Referring first to FIG. 1, the automatic testing system 10 for surveillance camera installations has an input port 12 to receive test or “probe” images 14 from cameras 100 in the installation 120. The system 10 also stores reference images 16 for each camera 100 for comparison with respective probe images 14. The comparison is performed by a computer and takes place in a number of processing steps (illustrated more clearly in FIG. 2), including Salient Feature Extraction 22, Image Matching 24, and then a Decision Computation 26 where sensitivity is user selectable 28. Finally an output 30 is available indicating that a particular camera 100 is in need of maintenance.

The camera installation 120 may be large, for instance there could be several hundred surveillance cameras 100 in a public building such as an airport, or even more in transport applications such as fleets of aeroplanes, ships, buses, trains and taxis.

The cameras 100 in the installation 120 may apply the test internally and transmit the result back to base. Alternatively, the cameras 100 may transmit probe images or video 14. In either case the images are in electronic form and are provided to the system 10 in real time via telecommunications 130. Alternatively again, digital images could be periodically provided or recorded on physically transported media, such as tape or disc, for later testing. If the probe images 14 are not sourced in digital form they may be digitized at any suitable point, for instance by scanning.

The automatic testing system 10 includes computer memory 30 to store reference images 16 in digital form. These images may be generated at the time each camera 100 is installed, and the images 16 may be updated on each occasion camera is serviced.

In any event the system 10 is set up so that each camera is tested at preselected intervals by comparing the probe image 14 with the current reference image 16. The testing takes place in a staged process involving Salient Feature Extraction 22, Image Matching 24, and a Decision 26, as shown in FIG. 2. These stages will now be described in greater detail:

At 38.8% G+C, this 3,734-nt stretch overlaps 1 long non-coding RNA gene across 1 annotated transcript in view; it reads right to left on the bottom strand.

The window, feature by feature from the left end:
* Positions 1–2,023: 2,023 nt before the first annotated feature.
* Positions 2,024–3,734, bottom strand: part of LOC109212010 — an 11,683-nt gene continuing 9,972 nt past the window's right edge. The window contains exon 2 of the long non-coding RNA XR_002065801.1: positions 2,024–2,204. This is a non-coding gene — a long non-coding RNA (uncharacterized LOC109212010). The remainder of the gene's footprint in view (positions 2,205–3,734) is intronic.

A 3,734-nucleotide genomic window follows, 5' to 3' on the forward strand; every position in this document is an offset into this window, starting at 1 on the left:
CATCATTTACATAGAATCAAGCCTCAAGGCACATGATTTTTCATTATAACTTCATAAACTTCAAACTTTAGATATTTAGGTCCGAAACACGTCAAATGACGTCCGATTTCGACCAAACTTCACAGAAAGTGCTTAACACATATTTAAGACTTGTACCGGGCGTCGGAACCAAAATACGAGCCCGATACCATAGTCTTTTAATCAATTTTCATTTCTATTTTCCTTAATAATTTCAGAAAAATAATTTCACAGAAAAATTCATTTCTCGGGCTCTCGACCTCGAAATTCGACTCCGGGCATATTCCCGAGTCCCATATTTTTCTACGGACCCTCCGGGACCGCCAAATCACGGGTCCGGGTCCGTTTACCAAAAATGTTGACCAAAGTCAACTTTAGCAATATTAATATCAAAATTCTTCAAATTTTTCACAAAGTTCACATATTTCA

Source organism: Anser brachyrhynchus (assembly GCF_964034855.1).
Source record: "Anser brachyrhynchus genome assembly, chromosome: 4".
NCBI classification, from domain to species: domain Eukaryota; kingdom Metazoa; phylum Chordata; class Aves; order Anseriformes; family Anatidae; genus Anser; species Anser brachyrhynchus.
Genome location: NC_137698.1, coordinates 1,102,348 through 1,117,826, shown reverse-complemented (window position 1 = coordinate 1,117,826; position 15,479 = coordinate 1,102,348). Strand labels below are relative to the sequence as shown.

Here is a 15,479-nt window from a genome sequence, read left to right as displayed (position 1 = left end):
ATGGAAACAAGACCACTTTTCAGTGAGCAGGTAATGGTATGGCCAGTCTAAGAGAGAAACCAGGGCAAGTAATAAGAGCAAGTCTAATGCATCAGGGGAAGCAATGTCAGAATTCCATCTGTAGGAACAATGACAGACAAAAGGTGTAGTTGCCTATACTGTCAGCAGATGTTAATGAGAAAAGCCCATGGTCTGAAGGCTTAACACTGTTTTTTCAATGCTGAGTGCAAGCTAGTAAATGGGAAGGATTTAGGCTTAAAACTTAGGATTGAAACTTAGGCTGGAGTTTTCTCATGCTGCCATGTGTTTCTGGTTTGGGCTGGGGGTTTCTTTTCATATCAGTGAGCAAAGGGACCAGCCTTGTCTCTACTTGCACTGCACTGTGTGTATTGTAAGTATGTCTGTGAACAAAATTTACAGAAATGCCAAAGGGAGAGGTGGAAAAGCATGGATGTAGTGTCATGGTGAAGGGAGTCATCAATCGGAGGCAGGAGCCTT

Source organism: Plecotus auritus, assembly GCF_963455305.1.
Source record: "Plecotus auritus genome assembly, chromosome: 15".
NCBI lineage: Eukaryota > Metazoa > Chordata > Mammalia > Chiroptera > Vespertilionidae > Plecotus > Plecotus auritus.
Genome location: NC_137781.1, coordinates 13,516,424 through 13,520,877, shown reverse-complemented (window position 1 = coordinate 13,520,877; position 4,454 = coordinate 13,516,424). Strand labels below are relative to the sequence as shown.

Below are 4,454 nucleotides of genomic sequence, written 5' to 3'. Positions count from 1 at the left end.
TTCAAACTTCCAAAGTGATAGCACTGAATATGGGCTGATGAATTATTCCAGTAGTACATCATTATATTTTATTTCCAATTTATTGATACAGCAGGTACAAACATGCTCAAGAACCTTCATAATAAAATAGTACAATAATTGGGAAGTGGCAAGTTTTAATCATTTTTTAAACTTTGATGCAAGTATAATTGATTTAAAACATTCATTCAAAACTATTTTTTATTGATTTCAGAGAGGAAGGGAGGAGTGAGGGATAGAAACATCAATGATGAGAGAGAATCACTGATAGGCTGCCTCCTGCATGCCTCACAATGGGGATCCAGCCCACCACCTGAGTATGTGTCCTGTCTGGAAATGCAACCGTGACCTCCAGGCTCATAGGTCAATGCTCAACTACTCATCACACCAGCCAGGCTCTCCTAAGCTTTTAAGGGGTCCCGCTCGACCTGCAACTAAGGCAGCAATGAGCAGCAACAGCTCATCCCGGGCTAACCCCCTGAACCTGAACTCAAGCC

Salient Feature Extraction 22

This involves the extraction of important information-bearing details of the probe and reference images. The features selected must not be greatly affected by natural lighting variations and shadow movements in the camera's field of view. For instance the images recorded from a camera mounted in bus or train will experience natural changes in lighting depending on the weather, the time of day and the location, and these variations must not trigger a request for maintenance. Examples of suitable salient features include edges, corners, texture and colors. The salient features may be selected for the field of view of each camera, so that parts of the image are selected for further processing. Alternatively, an algorithm may be built to automatically extract these features by image processing, such an algorithm may operate over a period of time to identify the natural changes. In any event, since the reference images are regularly updated, the salient features are extracted from both probe and reference images at the time of testing, and the processed images are then forwarded to the Image Matching module 24.

It some cases, pre-processing of these reference images to extract the salient features may be performed in advance before storage in a database. By separating out this process during matching, the overall computational time can be further reduced.

Image Matching 24

The primary task of the Image Matching module 24 is to estimate the deviation between the probe 14 and the reference 16 images. Any approaches at matching a pair of images and determining the deviation between them may be suitable. One effective means is to calculate the cross-correlation measure between the image pair. This can either be achieved in the spatial domain or more efficiently in the frequency domain using fast fourier transforms. The current image matching module calculates and reports the following factors:

A Normalised Matching Factor (NMS) having values ranging between 0.0 and 1.0 representing the degree of match between the probe and reference image. 0.0 reflects a very poor matching outcome whereas 1.0 represents a perfect match.

A Shift Factor (xshift, yshift) which reflects the amount of spatial deviation in 2-dimension needed to align the probe image with that of the reference image. The unit of measure is a single pixel. A (0, 0) shift factor means that the probe image is in perfect alignment with the reference image.